Commentary

Five Do’s and Don’ts for GOP on Health Care Legislation

By Twila Brase | June 22, 2017 | 10:04am EDT
Senate Majority Leader Mitch McConnell (Flickr Photo/Gage Skidmore)

The jury is still out on when exactly the U.S. Senate will commit to passing any sort of health care reform, whether repeal or replace. Some have said that resolving the issue in 2017 is unrealistic, while others are pushing for action before the summer break.

I have long called for the full repeal of the Affordable Care Act.

Opening up the health care market again is key to health care reform—for patients and doctors.

If Republicans refuse to actually and directly repeal the law, there are several actions they can take to indirectly move in the right direction. First, repeal every Obamacare tax. Defunding the law disempowers it, leading to a “functional” repeal. Second, President Trump and the Senate must say “no” to funding the cost-sharing reduction subsidies. This bailout for insurers would keep the law they pledged to repeal from collapsing.

Third, President Trump could use an executive order to call on HHS Secretary Tom Price to specifically restore catastrophic coverage for all Americans, even though it’s currently prohibited by law, and authorize affordable insurance policies that meet the specific needs of those who purchase them rather than the rich set of benefits mandated by the federal government. These three actions would go a long way toward restoring affordability and health freedom in America.

Price, under his authority, can issue a regulation that authorizes states to open up their markets to customized major medical non-managed care policies. Trump, in turn, can call this his “Obamacare replacement.”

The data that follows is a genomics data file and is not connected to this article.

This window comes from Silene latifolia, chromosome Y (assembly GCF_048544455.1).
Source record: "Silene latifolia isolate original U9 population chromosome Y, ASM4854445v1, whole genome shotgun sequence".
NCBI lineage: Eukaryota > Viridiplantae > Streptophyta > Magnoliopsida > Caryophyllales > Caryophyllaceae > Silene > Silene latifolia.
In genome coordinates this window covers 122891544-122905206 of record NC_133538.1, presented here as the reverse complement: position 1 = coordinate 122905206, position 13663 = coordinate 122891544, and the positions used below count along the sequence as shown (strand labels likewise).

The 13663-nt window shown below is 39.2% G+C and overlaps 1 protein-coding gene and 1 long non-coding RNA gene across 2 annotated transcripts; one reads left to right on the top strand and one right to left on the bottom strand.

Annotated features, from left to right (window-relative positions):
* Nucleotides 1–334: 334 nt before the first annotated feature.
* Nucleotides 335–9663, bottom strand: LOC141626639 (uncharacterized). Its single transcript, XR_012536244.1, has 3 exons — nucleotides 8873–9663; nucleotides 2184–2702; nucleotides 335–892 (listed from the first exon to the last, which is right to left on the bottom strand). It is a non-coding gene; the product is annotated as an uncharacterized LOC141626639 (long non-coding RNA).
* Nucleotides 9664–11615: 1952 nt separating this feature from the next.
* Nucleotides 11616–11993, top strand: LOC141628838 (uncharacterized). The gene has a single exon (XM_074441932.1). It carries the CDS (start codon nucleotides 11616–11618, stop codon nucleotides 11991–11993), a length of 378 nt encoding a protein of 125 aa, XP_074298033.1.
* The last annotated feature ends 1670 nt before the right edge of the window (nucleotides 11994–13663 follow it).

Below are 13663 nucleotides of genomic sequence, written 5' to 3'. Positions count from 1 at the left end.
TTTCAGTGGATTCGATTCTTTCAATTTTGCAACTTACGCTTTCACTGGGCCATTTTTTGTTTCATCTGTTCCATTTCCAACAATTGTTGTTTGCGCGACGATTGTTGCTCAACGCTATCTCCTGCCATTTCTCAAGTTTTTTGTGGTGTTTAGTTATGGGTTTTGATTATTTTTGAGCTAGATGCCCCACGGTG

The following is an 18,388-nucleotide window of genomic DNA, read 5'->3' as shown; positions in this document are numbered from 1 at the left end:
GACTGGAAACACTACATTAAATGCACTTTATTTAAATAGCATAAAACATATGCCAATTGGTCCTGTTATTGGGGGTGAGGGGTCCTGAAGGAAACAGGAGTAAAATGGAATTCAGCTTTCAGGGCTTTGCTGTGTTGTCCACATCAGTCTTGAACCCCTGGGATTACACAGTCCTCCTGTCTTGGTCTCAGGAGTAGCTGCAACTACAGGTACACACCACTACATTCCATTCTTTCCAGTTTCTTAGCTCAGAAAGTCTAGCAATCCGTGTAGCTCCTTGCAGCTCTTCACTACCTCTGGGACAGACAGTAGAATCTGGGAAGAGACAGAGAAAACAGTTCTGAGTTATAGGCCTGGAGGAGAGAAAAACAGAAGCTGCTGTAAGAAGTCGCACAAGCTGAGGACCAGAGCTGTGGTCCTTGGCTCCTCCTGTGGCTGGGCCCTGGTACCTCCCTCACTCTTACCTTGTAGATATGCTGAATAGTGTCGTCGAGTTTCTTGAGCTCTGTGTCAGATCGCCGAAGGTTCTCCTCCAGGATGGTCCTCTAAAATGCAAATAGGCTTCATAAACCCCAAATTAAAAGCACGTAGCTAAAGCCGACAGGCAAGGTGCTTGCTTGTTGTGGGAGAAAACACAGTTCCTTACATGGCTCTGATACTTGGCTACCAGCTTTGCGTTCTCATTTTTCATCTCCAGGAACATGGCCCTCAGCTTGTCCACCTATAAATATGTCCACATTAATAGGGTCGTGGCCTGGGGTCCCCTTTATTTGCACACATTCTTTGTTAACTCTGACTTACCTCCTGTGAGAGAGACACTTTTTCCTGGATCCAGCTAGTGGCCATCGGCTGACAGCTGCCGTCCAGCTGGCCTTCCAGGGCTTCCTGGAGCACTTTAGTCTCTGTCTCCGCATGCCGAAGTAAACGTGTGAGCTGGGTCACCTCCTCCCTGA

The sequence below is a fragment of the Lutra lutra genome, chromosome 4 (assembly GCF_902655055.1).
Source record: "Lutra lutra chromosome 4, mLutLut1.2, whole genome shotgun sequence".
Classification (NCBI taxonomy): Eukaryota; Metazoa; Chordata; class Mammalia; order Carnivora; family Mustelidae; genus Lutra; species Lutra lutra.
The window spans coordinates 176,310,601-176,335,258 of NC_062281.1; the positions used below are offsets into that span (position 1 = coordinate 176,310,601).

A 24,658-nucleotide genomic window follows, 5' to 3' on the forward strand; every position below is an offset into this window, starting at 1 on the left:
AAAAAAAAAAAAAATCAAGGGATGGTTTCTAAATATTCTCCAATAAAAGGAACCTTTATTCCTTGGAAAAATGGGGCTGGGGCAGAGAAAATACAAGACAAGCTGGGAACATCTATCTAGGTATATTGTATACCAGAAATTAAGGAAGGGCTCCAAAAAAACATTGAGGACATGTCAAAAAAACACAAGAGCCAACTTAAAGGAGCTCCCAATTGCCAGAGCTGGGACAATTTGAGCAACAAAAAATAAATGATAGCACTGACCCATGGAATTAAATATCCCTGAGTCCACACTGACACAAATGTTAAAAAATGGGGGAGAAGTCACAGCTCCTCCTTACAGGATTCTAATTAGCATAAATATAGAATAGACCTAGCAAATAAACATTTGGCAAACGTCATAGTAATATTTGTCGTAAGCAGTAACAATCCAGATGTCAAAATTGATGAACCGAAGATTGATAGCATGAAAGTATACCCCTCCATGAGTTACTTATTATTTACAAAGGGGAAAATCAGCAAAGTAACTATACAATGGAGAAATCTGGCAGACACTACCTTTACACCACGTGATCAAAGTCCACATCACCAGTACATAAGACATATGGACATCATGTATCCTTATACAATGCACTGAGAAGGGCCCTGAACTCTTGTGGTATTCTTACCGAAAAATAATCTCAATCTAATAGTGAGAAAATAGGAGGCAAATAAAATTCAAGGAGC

Democrats were passionate about pushing their agenda in the 2010 passage of Obamacare, but Republicans aren’t doing the same. Even though Republicans amended Obamacare in the American Health Care Act, it’s not clear how keeping the law mostly intact is a winning strategy.

I have also written a letter to Senate Majority Leader Mitch McConnell regarding the “repeal and replace” Obamacare bill, stating that Citizens’ Council for Health Freedom’s strong preference is for legislation that advances patient and doctor freedom, rather than a bill that maintains Obamacare’s federal control of health care. The following is a snippet from the letter:

“CCHF supports full repeal of the Affordable Care Act, and believes it is possible if the House and Senate would actually put it to a vote, regardless of what any ‘whip count’ may say. That said, if you do not plan to call the U.S. Senate to an up and down vote on Obamacare, we ask you to do the next best thing: help patients, doctors and real insurance companies break out of Obamacare constraints. To move all citizens, patients and doctors toward freedom and away from socialized medicine, please focus on CARE (the one and only reason for doctors/hospitals) not coverage. Thus, we request consideration of the following as you finalize your bill.”

 I offered “5 Do’s and 5 Don’ts” in the letter.

DO:

  1. DO jumpstart REAL insurance
  2. DO allow tax exemptions/charity
  3. DO fund high-risk pools to solve the pre-existing condition problem
  4. DO offer lifelong private insurance
  5. DO repeal, repeal, repeal

DON’T:

  1. DON’T fund state reinsurance grants
  2. DON’T require auto-enrollment
  3. DON’T continue or extend cost-sharing reduction subsidies
  4. DON’T jeopardize health sharing organizations
  5. DON’T expand managed care control

We understand that you are hoping to vote on a bill to repeal and replace Obamacare before the July 4th recess. As I noted above, our organization supports full repeal of the Affordable Care Act and a return to the 10th Amendment principles of federalism, which the ACA has violated for more than seven years.

Twila Brase is president and co-founder of Citizens’ Council for Health Freedom (CCHF, www.cchfreedom.org), a Minnesota-based national organization dedicated to preserving patient-centered health care and protecting patient and privacy rights. Celebrating its 20th year, CCHF exists to protect health care choices and patient privacy. Brase, a registered nurse, has been called one of the “100 Most Powerful People in Health Care” and one of “Minnesota’s 100 Most Influential Health Care Leaders.”

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